Dehydrated Beans and a Chili Recipe

This is a guest post from Tina.
I am excited to share this post with you. So informative.

Dried Beans ready in just over an hour! Time saving ideas and recipes!
(this post contains affiliate links)

Let me start by saying, I LOVE my Instapot I have a total of 5 pressure cookers and this one is my “go-to” pressure cooker! I use it for rice, beans, stew, vegetables, cooking a whole fryer chicken, making TENDER roasts and more! You could say it’s like a Crock Pot on steroids….. foods cook in half the time and turn out great! I’m sure many of you have heard horror stories of how unsafe pressure cookers can be. This electric pressure cooker goes into a “keeping warm” mode once the timer goes off making it a very safe option and easy to use!

If you are preparing for the Zombie apocalypse or just dinner, check out this cool way to precook your dried beans and have them ready for easy meals:

Sort Beans

I used a 1 lb. bag of dry black beans. I measured them out and it was 2 full cups of beans. First, put them in a shallow dish to sort out any broken, shriveled beans or bits of dirt and debris.

Rinse Beans

Rinse your beans in a colander to remove dirt and dust. Then, pour them into your pressure cooker and add 4 cups of water for each 1 cup dried beans. I used 8 cups of water for my two cups of dried beans. Note: add 2 t. oil per cup of beans to prevent foaming.

Cook Beans

Once you have added the rinsed dried beans, oil and water to the Electric Pressure Cooker, click on the lid and set the timer! I cooked my beans on the high pressure setting for 24 minutes as indicated in my owner’s manual. It took 14 minutes to get up to pressure and for the timer to start. After the 24 minutes of cooking time, the timer sounded and I turned the cooker off to stop the cooking process.* It took an additional 26 minutes for the pressure to naturally release before I removed the lid. Once the pressure has released in the cooker, you will be able to remove the lid and drain the beans.

IF NOT DONE, Simmer per recipe booklet

24 minute cook time

*If I did not hear the timer go off or was busy, the cooker would simply go to a “keeping warm cycle” until I was ready. This is a great option when cooking meals since it will be kept warm until we are ready to eat.

Dried beans cooked and ready in just over an hour! See why I love my pressure cooker?!

booklet

Now what?

Now that your beans are cooked you have different options for using them/storing them:

Refrigerate:
You can refrigerate them in a sealed container after cooling them down and use them up in the next few days for soups, on salads, in casseroles, tacos or burritos!

Freeze:
Portion the beans into freezer bags/containers for future use such as soups, chili, burritos and tacos. They will last up to 6 months in the freezer.

Dehydrate:
Food is often dehydrated because the light weight and fast cooking time. Dehydrated food is useful in emergency situations because of the long shelf life and cooking is as easy as adding boiling water. Precooking and dehydrating beans, shortens cooking time and saves on future cooking fuel usage. The process of dehydrating also preserves nutrients, flavor and color.

This round, I decided to dehydrate my cooked beans. Once they are dehydrated they will cook (rehydrate) in about 15-30 minutes. To rehydrate beans, add 1 cup beans to 2 ½ cup boiling water and soak for 15-30 minutes or until soft or add to soups and stews in dried form and they will rehydrate in the soup pot!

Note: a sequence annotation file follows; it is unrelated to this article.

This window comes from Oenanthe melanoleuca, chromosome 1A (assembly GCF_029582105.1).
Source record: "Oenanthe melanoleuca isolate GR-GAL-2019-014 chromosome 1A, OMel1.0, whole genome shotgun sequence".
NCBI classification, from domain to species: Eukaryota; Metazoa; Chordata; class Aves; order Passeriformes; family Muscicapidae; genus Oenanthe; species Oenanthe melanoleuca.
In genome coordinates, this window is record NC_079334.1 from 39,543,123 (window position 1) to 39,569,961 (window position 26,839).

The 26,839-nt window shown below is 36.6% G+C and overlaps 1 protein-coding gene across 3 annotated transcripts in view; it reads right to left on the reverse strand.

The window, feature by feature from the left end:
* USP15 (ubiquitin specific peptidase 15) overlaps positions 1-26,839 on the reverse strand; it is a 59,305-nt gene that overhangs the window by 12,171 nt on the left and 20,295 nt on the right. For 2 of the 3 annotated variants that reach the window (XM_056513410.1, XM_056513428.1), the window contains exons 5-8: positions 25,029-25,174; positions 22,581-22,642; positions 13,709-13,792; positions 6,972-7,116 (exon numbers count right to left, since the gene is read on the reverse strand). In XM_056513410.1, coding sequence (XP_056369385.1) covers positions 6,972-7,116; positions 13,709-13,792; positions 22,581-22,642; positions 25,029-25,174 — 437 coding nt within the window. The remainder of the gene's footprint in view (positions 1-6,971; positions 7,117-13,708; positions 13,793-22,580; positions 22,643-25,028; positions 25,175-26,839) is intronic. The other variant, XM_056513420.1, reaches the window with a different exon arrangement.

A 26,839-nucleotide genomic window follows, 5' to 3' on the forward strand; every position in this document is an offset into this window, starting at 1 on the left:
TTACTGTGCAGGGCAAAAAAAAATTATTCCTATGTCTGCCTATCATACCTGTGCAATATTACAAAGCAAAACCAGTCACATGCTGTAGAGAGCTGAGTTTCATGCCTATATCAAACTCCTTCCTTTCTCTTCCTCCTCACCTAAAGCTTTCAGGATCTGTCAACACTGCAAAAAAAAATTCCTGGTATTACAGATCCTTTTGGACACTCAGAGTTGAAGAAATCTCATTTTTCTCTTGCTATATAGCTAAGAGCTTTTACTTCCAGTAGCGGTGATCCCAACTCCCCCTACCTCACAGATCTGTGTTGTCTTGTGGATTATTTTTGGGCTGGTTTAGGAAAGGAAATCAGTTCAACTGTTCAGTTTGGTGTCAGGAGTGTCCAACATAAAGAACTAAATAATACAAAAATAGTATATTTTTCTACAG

I like to use them in my Chili Soupo Dry Mix (see recipe below).

This is how I dehydrated the black beans:

portion beans

I placed 2 cups of cooked beans on each dehydrator tray. I used an Excalibur Dehydrator (I highly recommend this type of dehydrator since you can control the temperature and dry several trays at once). I bought this for myself last year as early Christmas present and love it! You can also put frozen veggies from Costco right on the trays and dry them! During the summer, I dehydrate extra fruits and veggies from our garden!
multi trays

After drying the beans for 5-12 hours until dry at 125 degrees, store them in any airtight container. I prefer to use mason jars with a (Amazon link here) seal lid and store in my pantry. Stored this way, they will easily have a 2 year shelf life. I also store some in mylar bags with oxygen absorbers for longer term storage. Note: the beans will look “cracked” after they are dehydrated. No worries, once you rehydrate they look great!

mylar
Chili Soup Dry Mix:

chili mix

I store this recipe in mason jars and make several at one once to save time.

2 c. Dried Beans
2 T. Tomato Power
1/2 c. Dried Tomatoes Flakes
2 T. Dried Onion
2 t. Garlic Powder
1/4 t. Paprika
1 1/2-2 t. Salt
1 1/2 t. Cumin
1 t. Oregano
1 pinch Chili Flakes
1 1/2 -2 T. Chili Powder
1 T. Dried Bell Peppers
1 T. Dried Celery

chili mix in jar

Add mix to 8 c. boiling water and cook one of the following ways:

  • Simmer on stove top for 30-40 minutes until all ingredients are tender
  • Cuisinart Electric pressure cooker for 20 min/high pressure setting
  • Crock Pot High setting for 1 hour, then low for 2-3 hours

These premade mixes make quick and easy meals and are great for the crockpot or camping! Enjoy!

“Tina is a coupon savvy gal and shares money saving tips and coupon deals over on the Raking In The Savings

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